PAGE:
Recent U.S. Census Bureau data reveals Michigan continues to struggle in its attempts to maintain a population above 10 million residents.

At the same time, the Great Lakes State is witnessing an increase in poverty rates. More than half (49) of the state’s 83 counties experienced an increase in poverty in 2022. Michigan is currently ranked 13th in the nation for poverty.

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USCB data released Tuesday shows that Michigan is still in the Top 10 most populated states, despite gaining less than 4,000 residents since July 2022. The current population as of July 2023 is 10,037,261, which is still 40,413 residents below Michigan’s population in July 2021.

Although the USCB reports the U.S. population grew by only 0.5% between July 2022 and July 2023, it also noted that the “national population growth is still historically low” at 1.6 million, compared to a 0.4% increase in 2022 and a 0.2% increase in 2021. The U.S. population is slightly below 335 million.

“U.S. migration returning to pre-pandemic levels and a drop in deaths are driving the nation’s growth,” Kristie Wilder, a demographer in the Population Division at the USCB, said in a statement. “Although births declined, this was tempered by the near 9% decrease in deaths. Ultimately, fewer deaths paired with rebounding immigration resulted in the nation experiencing its largest population gain since 2018.”

Texas (+474K), Florida (+365K), North Carolina (+140K), Georgia (+116K), and South Carolina (+91K) were the top five states experiencing population growth.

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USCB data released last week revealed poverty in Michigan ticked upward to 13.3% from 13% the previous year. The national poverty rate is 12.6%.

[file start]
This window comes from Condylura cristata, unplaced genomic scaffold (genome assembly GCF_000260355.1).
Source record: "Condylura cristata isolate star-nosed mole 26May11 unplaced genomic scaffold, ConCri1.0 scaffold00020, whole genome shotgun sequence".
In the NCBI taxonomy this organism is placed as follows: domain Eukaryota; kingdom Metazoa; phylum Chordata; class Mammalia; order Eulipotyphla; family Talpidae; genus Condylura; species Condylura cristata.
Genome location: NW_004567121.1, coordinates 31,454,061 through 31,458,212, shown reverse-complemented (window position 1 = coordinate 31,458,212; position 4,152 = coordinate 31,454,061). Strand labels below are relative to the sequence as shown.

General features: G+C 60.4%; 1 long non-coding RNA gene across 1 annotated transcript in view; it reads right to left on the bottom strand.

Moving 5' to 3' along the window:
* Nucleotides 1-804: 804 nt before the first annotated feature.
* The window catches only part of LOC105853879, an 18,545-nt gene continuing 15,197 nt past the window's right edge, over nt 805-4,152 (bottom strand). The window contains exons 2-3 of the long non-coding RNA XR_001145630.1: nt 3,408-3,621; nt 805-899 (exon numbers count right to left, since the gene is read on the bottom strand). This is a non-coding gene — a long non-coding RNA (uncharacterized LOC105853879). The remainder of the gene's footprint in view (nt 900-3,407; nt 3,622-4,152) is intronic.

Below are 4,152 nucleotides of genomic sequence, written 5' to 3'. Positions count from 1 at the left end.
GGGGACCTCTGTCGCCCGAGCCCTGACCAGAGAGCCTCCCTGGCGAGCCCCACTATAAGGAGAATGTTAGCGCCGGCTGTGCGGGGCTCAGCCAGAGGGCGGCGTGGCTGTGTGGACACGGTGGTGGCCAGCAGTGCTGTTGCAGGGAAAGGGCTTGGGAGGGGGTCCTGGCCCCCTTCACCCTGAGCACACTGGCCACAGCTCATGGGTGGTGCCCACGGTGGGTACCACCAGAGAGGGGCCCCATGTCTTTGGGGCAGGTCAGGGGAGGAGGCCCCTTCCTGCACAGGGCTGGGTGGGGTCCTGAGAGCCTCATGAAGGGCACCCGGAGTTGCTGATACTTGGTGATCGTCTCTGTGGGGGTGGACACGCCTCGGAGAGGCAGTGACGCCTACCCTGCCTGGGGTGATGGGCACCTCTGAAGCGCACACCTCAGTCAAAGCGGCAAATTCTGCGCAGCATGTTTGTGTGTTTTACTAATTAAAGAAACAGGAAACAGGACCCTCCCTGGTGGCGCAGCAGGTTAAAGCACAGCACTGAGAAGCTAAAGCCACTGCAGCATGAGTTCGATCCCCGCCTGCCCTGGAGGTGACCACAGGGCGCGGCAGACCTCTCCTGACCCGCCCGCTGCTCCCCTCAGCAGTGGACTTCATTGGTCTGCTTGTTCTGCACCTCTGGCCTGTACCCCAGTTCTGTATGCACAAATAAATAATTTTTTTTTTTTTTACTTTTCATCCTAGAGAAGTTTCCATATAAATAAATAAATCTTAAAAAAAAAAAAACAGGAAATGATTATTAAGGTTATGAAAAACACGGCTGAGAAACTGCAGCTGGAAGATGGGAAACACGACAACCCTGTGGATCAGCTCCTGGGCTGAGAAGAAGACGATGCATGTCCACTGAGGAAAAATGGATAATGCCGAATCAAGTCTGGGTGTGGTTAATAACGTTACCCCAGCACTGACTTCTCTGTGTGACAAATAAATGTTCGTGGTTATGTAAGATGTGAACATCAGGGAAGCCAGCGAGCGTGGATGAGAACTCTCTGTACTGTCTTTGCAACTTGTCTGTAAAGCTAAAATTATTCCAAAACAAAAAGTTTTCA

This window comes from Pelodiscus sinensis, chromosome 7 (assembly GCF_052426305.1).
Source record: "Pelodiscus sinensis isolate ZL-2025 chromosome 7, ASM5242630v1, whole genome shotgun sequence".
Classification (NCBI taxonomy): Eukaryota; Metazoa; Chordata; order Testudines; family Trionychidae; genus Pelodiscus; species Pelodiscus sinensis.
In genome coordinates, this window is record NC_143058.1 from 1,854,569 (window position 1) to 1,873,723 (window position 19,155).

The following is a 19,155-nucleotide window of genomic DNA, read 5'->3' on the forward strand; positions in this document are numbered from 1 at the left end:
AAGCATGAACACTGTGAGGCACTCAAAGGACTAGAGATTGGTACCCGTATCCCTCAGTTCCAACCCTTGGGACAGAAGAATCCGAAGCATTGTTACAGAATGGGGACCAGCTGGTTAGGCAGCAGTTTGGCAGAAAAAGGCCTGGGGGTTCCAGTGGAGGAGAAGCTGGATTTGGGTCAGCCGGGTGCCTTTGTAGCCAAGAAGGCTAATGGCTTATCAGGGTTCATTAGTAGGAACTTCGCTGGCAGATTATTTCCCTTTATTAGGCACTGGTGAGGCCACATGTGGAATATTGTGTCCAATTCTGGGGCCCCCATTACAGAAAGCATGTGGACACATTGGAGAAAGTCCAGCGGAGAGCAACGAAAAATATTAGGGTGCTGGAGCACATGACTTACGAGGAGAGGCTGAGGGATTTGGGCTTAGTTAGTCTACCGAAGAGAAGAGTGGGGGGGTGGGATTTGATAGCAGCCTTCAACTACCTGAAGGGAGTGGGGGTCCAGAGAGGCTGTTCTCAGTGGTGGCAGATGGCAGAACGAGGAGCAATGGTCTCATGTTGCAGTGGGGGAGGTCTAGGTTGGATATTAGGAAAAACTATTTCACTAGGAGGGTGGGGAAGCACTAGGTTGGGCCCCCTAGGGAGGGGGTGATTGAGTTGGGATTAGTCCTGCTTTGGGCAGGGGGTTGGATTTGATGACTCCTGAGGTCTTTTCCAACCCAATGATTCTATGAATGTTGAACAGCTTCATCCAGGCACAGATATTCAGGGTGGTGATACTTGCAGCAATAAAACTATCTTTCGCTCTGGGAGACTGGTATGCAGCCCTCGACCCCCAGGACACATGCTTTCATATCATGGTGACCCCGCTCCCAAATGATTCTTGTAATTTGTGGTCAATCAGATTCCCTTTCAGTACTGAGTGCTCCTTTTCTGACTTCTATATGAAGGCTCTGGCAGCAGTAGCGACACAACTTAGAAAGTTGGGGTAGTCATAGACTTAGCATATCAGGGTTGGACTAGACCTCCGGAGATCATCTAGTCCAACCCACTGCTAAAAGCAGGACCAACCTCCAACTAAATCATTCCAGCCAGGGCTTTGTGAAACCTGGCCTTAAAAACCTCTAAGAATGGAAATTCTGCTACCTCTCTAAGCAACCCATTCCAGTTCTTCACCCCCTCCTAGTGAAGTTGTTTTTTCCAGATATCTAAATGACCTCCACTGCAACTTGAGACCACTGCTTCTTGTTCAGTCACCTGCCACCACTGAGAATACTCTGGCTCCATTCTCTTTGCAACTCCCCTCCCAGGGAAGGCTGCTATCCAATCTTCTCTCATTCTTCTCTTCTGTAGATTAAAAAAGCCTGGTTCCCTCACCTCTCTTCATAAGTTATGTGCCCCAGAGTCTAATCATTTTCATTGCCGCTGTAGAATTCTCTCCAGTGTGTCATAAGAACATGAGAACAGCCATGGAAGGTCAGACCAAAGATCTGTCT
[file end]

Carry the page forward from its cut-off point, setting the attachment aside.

However, James Hohman, fiscal policy director at the Mackinac Center for Public Policy, notes Michigan’s poverty rates are better measured by the American Community Survey, which places the state’s poverty rate at 13.4%.

“Michigan’s economy has fallen behind,” he continued. “You can see this in the poverty statistics, but employment has lagged the nation, and population has, too. Gov. Whitmer’s response has been to shower select companies with billions of taxpayer dollars, and this is a bad strategy. It is ineffective at improving economic trends, unfair to other businesses, and expensive to taxpayers. The governor should work to create a better business climate for everyone rather than offer favors to a few.”

Hohman identified several of Gov. Gretchen Whitmer’s projects that he specifically considers wasteful, including her recent proposal to allocate $25 million of taxpayer dollars to provide rebates to residents purchasing a new vehicle in Michigan and massive giveaways to electric vehicle manufacturers.

Last week, Whitmer’s Growing Michigan Together Council released its assessment of the state’s population loss and recommendations to curtail it.

Michigan Rep. Mike Harris, R-Waterford, said the proposals would require raising taxes, which, in turn, would deter inbound migration to the state.